Like many Islay distilleries, Ardbeg was established in the 1700s. However, it  couldn’t make a go of it, and closed in the 1980s. It has re-opened and recently released a delightful 10 year, very peaty, malt.  The distillery is also bottling whisky that it purchased along with the distillery, some of which is over 40 years old and has the highest ratings (and the highest prices — some over $1,000).

Similarly, Bruichladdich went fallow but was subsequently purchased by a group of private investors in 2000. They are also releasing the bottlings of their “Legacy” Scotches, from 30 – 40 year old casks, to high reviews and even higher prices. Their new production releases are not as highly rated, but few casks have had enough time to mature yet.

loch_indaal_lighthouse_1280x859Bowmore is situated in the town of the same name, on the shore of Loch Indaal.  It is one of the bigger distilleries.  It was established in 1779, and is now owned by Suntory, and that is probably why it has a corporate feel to it. Bowmore produce a great deal of Scotch, most of which is consistently good, and described as “smoky” rather than “peaty.”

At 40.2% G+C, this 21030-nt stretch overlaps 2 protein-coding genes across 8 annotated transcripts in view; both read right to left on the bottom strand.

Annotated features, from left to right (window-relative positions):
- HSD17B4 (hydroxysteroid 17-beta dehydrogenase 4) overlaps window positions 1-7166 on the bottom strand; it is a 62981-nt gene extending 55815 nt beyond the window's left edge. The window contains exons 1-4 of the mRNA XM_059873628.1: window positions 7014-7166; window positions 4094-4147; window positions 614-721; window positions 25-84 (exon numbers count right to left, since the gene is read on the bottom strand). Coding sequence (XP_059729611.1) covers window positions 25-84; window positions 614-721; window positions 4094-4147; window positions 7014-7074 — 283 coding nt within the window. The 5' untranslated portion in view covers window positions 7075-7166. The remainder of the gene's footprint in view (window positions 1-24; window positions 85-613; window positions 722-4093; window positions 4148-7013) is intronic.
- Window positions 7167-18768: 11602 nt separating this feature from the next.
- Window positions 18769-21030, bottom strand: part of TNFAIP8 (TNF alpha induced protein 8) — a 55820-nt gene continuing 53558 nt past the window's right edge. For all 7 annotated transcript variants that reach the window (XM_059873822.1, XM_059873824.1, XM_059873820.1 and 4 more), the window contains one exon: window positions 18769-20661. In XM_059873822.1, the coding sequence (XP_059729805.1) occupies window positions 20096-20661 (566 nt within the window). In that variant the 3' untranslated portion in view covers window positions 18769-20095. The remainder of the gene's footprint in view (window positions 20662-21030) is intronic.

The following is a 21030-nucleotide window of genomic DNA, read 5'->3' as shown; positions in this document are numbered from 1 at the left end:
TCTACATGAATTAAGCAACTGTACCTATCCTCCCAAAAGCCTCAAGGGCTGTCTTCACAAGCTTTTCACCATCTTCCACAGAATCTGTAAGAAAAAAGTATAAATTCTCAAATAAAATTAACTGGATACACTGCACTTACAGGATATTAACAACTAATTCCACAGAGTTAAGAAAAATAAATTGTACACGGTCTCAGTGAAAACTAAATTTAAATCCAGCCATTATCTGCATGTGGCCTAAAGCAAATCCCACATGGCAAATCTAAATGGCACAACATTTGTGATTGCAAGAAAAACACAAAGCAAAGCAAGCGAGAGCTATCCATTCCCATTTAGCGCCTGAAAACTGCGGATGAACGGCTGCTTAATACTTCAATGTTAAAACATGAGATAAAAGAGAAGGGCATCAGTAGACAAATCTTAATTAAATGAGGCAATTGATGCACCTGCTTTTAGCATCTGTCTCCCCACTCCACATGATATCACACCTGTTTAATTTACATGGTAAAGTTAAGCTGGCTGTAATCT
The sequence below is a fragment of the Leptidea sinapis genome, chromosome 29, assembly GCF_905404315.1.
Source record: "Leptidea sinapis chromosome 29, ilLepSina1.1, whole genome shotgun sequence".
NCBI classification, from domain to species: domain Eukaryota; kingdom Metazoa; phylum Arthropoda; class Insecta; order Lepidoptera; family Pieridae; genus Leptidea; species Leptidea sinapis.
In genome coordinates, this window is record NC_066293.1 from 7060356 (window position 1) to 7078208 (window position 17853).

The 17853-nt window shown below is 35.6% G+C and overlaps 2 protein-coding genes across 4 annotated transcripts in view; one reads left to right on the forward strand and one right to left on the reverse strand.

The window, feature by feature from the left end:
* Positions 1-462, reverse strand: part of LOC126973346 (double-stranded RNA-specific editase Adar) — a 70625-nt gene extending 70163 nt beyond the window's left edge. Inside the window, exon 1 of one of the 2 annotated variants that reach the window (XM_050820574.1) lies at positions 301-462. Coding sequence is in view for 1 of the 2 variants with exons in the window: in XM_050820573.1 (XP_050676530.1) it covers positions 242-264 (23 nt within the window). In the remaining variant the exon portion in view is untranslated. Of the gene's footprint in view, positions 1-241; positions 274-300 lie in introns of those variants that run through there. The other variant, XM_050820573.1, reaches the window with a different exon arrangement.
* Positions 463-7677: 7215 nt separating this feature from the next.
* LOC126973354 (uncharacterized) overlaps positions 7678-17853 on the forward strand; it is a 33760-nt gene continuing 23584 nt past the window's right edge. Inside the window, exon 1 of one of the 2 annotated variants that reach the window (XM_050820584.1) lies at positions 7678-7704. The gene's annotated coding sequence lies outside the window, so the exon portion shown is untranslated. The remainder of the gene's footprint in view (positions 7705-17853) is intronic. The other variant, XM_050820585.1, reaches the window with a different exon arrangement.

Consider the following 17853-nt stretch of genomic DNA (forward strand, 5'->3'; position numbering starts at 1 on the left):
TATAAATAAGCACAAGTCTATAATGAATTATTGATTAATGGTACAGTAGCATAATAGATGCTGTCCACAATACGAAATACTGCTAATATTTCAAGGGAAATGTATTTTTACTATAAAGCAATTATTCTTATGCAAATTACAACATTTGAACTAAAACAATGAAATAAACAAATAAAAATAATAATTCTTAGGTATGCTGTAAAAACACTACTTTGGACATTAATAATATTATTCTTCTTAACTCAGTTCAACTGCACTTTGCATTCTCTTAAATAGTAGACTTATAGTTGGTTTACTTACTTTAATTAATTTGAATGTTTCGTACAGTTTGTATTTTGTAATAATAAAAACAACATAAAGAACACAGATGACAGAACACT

Kilchoman is the first distillery to be built on the island in 124 years and is reviving the tradition of farm distilling, having all parts of the process – growing barley, malting, distilling, maturing and bottling – carried out on Islay.  It began production in July 2005, and released its first 100% Islay whisky in 2011, which explains why we didn’t taste it during our 2010 trip.  The releases have gotten fairly good reviews, considering how short they have been aged; I haven’t tasted any yet.

Finally, the Northern distilleries, Caol Ila and Bunnabahain.  Sadly, we ran out of time on our trip.  We will leave those for you to taste.  You, too, can become a Scotch snob.

 

imagesDr. Westbrook’s invaluable book, Ask an Oncologist is available through Amazon and Barnes and Noble.

{ 0 comments… add one now }

Leave a Comment

Previous post:

Next post: